Resource Spotlight: The Shipley Center for Innovation
Technology Commercialization Clinics (TCC), like the NYS STLC, are located in at least six research institutions throughout the state to facilitate the transformation of university research into commercially viable products or processes. This commercialization effort can in turn create businesses and jobs contributing to New York’s economy. One such TCC, located at Clarkson University in Potsdam, is the Shipley Center for Innovation. The Center works with student and faculty technologies from Clarkson and also has formal agreements with St. Lawrence University and Canton-Potsdam Hospital to provide commercialization services to them. They work with other regional innovators as well.
The Center creates teams of “Shipley Interns”, Clarkson students from both the School of Business and the School of Engineering. These interns are vetted through a formal interview process and report to the Deputy Director of the Shipley Center, Matt Draper
. The teams, called SWOT (students working on technology) Teams consist of two advanced students from each of the schools, creating a unique interdisciplinary program. These teams are overseen by experienced staff from the Center including a recognized scientist/innovator/entrepreneur and an MBA.
The teams seek to further each innovator’s commercialization process through a variety of services such as developing feasibility reports, preparing business models, developing pitch presentations, and creating prototypes through the rapid prototyping company at Clarkson’s Peyton Hall Incubator. The Clarkson TCC also educates the innovators on networking, intellectual property, and other necessary skills. The Center focuses on taking innovators from the idea stage through market entry when they then transition the innovators to the Reh Center for Entrepreneurship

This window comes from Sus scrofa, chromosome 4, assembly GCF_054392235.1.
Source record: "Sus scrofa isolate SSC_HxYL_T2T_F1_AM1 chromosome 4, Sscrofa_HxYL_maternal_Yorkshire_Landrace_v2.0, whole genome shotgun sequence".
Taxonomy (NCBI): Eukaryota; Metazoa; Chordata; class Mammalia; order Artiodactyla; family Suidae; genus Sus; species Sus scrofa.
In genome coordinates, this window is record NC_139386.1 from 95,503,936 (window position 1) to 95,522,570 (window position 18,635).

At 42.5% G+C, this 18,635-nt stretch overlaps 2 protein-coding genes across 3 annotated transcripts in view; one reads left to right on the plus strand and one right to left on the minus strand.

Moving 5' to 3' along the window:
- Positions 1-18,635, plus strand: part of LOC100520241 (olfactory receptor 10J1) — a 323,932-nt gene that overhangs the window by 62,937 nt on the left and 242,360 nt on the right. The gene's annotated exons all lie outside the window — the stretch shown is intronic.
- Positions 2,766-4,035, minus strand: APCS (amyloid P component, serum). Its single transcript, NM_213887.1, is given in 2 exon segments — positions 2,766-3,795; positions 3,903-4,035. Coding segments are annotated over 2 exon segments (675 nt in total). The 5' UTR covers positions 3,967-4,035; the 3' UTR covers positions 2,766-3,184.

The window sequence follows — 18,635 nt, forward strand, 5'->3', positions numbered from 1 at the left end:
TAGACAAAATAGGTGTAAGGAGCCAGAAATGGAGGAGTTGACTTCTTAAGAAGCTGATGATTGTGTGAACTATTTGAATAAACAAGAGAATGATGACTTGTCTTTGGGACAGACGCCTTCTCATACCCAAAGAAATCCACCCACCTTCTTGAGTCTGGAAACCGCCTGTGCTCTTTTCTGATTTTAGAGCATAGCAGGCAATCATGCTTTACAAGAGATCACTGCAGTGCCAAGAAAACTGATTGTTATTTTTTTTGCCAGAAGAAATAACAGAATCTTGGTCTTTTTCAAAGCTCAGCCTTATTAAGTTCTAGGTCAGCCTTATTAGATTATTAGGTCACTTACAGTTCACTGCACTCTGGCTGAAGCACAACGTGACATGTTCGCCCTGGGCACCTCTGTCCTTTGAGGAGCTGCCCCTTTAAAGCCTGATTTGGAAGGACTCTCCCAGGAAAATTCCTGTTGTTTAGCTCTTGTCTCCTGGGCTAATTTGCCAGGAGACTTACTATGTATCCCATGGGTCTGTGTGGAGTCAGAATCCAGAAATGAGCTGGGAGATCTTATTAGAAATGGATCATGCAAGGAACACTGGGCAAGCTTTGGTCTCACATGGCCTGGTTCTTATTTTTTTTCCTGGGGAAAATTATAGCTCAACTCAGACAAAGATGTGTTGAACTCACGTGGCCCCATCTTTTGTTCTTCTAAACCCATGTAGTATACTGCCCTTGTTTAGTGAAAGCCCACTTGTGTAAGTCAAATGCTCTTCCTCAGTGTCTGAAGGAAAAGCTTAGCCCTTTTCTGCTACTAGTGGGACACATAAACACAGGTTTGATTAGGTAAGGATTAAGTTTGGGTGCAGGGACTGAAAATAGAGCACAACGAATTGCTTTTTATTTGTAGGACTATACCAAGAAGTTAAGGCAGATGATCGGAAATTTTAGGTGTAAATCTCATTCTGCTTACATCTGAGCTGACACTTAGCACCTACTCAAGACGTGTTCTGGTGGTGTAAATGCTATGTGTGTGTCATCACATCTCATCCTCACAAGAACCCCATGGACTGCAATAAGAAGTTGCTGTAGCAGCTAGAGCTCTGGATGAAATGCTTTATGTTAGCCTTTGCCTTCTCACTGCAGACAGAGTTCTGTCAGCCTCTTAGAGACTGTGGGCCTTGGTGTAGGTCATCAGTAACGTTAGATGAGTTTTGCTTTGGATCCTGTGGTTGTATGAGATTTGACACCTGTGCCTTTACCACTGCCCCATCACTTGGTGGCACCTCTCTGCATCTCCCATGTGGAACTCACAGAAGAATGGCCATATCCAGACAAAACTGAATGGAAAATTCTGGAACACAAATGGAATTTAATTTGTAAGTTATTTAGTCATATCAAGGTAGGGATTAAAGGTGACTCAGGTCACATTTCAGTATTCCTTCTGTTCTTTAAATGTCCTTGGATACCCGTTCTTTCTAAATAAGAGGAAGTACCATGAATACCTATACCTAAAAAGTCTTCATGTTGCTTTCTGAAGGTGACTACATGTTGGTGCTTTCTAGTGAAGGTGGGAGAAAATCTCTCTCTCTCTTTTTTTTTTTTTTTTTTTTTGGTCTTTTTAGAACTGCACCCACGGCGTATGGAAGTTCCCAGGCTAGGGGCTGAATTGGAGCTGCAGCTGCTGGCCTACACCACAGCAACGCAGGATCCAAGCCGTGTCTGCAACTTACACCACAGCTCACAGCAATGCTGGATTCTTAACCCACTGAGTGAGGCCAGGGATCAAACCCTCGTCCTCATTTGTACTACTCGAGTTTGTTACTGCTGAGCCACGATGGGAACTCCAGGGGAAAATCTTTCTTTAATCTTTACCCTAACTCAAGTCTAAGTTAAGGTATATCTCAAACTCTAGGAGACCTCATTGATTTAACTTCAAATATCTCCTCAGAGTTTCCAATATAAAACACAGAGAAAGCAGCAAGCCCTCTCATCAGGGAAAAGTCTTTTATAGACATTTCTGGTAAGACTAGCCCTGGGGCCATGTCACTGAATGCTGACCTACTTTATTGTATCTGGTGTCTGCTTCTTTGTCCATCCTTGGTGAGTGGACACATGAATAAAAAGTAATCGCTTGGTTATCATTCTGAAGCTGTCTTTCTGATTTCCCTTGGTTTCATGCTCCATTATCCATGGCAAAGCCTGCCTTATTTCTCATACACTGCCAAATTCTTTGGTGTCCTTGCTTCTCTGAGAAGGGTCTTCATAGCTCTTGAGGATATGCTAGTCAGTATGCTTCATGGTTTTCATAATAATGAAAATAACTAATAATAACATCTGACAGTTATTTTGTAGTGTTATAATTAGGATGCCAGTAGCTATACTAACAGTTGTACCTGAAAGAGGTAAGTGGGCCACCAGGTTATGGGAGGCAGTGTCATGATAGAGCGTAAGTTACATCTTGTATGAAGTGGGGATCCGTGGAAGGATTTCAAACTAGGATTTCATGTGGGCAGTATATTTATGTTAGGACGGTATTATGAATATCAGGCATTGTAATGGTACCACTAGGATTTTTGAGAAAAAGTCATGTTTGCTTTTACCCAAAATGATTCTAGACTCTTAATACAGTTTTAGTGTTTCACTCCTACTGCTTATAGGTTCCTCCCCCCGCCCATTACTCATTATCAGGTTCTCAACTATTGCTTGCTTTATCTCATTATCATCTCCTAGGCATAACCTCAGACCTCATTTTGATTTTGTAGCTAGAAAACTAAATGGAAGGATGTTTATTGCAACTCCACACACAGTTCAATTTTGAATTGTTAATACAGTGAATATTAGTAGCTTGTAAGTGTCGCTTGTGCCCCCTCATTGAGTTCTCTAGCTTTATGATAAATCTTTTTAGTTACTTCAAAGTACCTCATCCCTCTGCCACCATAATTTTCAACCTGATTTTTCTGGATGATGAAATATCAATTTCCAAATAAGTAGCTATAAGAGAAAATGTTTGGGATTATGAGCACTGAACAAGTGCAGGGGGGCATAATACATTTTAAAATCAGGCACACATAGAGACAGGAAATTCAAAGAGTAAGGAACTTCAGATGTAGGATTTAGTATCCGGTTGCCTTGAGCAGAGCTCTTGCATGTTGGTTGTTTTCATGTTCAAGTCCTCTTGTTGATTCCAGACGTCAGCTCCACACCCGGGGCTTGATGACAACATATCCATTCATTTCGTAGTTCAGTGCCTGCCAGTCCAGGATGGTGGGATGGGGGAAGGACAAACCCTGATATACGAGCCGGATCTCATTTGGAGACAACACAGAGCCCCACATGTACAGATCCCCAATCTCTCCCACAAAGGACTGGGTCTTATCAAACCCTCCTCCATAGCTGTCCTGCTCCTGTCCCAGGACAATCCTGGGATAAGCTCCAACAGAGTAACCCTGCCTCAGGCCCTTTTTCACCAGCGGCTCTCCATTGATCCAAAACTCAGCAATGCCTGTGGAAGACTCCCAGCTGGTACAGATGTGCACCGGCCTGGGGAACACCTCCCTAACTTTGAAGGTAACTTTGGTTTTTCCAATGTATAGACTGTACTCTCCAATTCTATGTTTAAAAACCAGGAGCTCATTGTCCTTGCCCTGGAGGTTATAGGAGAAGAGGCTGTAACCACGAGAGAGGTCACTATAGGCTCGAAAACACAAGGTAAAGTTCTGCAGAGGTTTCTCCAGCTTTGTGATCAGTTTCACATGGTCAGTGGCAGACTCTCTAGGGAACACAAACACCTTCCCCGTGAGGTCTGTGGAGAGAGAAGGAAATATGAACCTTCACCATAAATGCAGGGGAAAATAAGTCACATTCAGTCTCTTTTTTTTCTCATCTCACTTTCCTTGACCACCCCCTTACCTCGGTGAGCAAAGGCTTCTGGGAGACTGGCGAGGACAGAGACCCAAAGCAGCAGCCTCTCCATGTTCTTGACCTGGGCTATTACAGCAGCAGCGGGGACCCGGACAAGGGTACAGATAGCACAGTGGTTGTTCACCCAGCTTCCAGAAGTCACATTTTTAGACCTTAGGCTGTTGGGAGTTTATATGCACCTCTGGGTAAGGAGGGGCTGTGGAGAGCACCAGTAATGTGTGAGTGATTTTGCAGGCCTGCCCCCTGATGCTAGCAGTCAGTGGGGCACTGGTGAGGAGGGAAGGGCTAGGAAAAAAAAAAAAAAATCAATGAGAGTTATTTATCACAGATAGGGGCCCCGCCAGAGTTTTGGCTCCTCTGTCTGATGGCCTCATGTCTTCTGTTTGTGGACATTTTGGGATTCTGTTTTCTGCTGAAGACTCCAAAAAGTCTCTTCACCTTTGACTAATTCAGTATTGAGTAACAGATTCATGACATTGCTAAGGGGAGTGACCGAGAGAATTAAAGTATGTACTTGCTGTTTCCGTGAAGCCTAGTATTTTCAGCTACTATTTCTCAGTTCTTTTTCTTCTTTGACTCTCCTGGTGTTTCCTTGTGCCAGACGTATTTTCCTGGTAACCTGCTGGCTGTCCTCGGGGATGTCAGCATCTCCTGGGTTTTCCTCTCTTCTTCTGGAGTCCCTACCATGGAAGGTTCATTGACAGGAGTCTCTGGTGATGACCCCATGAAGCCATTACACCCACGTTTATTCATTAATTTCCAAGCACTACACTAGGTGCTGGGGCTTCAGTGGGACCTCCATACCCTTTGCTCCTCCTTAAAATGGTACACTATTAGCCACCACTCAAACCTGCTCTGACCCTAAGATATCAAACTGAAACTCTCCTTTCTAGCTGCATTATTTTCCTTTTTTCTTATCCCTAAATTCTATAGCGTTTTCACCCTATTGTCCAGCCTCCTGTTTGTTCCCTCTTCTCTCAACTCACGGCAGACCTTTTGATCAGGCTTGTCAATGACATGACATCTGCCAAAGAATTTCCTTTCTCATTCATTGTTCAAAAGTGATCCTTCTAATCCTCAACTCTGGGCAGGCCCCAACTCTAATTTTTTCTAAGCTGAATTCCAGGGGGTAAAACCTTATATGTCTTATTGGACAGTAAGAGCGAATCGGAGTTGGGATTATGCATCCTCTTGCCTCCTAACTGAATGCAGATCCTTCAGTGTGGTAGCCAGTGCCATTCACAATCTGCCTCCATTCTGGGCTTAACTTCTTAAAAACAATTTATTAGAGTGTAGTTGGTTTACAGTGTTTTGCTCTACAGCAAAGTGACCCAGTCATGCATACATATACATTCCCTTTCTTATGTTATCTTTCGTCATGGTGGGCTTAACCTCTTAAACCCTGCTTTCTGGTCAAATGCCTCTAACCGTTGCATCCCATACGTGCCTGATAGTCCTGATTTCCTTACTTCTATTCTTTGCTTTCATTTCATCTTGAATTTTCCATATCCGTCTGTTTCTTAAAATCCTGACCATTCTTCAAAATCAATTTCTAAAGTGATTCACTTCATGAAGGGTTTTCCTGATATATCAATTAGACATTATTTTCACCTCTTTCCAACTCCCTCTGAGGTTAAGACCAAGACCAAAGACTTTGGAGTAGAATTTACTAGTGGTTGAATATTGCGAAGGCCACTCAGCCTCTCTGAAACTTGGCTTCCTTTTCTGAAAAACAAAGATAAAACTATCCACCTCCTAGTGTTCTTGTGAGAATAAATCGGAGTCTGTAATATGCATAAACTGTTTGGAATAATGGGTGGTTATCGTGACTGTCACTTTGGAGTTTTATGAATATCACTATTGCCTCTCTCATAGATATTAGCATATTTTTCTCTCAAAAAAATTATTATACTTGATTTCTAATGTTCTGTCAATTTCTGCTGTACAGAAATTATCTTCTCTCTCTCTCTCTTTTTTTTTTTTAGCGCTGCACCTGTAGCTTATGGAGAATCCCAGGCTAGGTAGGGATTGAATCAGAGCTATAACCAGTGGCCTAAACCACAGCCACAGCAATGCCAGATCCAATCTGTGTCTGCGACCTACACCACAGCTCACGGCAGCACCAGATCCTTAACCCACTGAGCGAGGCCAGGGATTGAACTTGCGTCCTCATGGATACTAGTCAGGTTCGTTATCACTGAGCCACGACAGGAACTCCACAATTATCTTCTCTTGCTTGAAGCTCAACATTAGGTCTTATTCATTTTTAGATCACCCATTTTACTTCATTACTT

In addition to commercialization work focused on Clarkson and affiliate technology, the Shipley Center has been able to work with 12 external projects. The process for all innovators interested in utilizing the TCC’s services starts with approaching the Center to present an idea. Innovators must meet some qualifiers. Projects must originate from a regional resident, defined as a resident of St. Lawrence County or the province of Ontario. Also, projects must pass an initial screening by Center staff regarding market feasibility such as market size and target customers, technological feasibility, economic impact, and educational implications.
Due to the combination of engineering and business backgrounds provided by the Center, projects will include both business and technical feasibility studies. The final deliverables are combined into a final presentation and report encompassing a complete analysis with recommendations based on data. Innovators will receive sound advice whether to go forward as is, to revise their current idea, or, in some cases, not to pursue further. Technology commercialization is a long and arduous process but the goal of the TCC is to provide innovators with all the necessary analysis and information to make an informed decision about the future steps to take with their project.
With this in mind, the Center focus in defining success is on two equally important outcomes. They are success in a business sense and beyond that, education. They measure commercialization success in number of patents issued, funding raised, jobs created, and ultimately products/services sold. Equally important, they focus on the innovator because supplying him or her with the skills necessary for successful commercialization ensures the innovator’s ability to repeat the process with each subsequent idea. This, in turn, builds a professional network in the region capable of ensuring a lasting innovative ecosystem.